20 July 2022, 18:30 Uhr | Des Pudels Kern | Museum Gunzenhauser

Reading : Lederstrumpf

Marcus Behmer, Das abgelehnte Goldhündchen, 1912, Radierung auf Papier, 8,2 x 16,9/ 21,9 x 31,7 cm, Kunstsammlungen Chemnitz -Museum Gunzenhauser,  Eigentum der Stiftung Gunzenhauser, Chemnitz  © Marcus Haucke, Berlin

“So that was the poodle’s core!“ Goethe’s Faust exclaims with astonishment, when the animal turns itself into Mephistopheles. That German expression is still used today to refer to the essence or crux of a matter. The features of rendering visible, intensifying or commentating are central to illustration. The collection of Dr. Alfred Gunzenhauser contains numerous prints based on literary models, poems, stories and tales that have never been exhibited to date. These will now be on show for the first time in this special collection exhibition, along with contemporary works.

The focal point, however, are works by Marcus Behmer (1879-1958). The short-sighted perfectionist is also known as the Master of the Small Format. Behmer was self-taught and published his first works in the journal Jugend. Then he worked as a draughtsman and etcher for the weekly Simplicissimus and later became one of the most important illustrators for Insel Verlag. Alongside works inspired by Honoré de Balzac’s Girl with the Golden Eyes and Voltaire‘s Zadig, the exhibition also presents one of Behmer’s most important portfolios: etchings based on Philipp Otto Runge’s Von dem Fischer un syner Frau.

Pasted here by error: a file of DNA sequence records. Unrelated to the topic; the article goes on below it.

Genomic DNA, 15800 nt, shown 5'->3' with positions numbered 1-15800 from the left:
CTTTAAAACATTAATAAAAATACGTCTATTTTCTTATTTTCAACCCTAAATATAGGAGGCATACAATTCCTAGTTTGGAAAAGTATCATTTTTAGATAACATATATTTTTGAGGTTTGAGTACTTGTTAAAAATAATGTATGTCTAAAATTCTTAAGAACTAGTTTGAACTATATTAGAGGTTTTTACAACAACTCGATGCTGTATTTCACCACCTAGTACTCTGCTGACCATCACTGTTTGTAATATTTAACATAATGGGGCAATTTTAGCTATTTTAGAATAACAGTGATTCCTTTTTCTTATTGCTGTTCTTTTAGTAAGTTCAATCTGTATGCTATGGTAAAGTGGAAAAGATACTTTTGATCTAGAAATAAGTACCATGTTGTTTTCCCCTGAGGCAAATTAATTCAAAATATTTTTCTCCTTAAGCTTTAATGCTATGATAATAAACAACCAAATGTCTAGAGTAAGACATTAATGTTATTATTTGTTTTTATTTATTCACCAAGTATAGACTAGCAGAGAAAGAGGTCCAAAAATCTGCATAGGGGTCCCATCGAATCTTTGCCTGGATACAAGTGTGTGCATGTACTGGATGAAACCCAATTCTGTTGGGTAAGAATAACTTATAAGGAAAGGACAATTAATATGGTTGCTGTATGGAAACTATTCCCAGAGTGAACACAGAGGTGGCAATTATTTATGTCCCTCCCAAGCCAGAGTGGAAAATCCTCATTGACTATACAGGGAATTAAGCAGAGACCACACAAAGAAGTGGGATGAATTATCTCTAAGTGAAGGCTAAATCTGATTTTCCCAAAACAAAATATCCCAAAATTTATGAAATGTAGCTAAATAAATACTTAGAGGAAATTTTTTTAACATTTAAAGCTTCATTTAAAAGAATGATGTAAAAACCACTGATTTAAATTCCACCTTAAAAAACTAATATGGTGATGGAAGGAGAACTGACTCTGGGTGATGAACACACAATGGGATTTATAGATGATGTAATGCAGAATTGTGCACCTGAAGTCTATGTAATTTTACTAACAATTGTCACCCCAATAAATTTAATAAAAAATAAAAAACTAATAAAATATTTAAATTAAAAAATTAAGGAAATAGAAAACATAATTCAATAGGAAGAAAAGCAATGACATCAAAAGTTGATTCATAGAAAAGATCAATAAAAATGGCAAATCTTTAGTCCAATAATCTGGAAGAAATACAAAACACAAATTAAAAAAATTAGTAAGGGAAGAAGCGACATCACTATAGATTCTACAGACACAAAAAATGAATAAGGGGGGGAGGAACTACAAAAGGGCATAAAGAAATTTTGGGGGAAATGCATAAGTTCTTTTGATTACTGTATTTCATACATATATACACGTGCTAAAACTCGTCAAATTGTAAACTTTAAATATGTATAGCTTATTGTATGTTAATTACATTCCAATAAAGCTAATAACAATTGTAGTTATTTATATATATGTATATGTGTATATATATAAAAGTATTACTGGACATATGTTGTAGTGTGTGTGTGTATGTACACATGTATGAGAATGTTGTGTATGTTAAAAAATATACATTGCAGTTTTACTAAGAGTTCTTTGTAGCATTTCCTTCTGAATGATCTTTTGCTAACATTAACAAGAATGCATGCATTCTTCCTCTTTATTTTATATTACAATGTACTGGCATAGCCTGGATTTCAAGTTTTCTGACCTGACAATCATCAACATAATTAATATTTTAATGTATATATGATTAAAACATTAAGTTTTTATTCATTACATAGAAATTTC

In addition to these, the show also features illustrations by Behmer’s close friend Karl Walser (1877-1943) inspired by Georg Büchner’s Leonce und Lena, illustrations of Leatherstocking by Max Slevogt (1868-1932) from the Kunstsammlungen am Theaterplatz and a portfolio of almost surrealistic etchings of Goethe’s Faust by Karl Hubbuch (1891-1979) dating from the 1920s.

The continued fascination exerted by the tales of the Grimm Brothers and spanning many generations is highlighted by illustrations by Marcus Behmer, Herta Günter (1934-2018) and David Hockiney (*1937), who not only read all 220 fairy tales, but also rendered selected scenes with pointed humour in his cycle Six Fairy Tales from the Brothers Grimm.

Also on show in the exhibition will be works by students in the illustration class of Prof. Thomas Matthaeus Müller (*1966) and Katjy Schwalenberg (*1976) at the Hochschule für Grafik und Buchkunst (HGB) Leipzig that engage with works in the collection.

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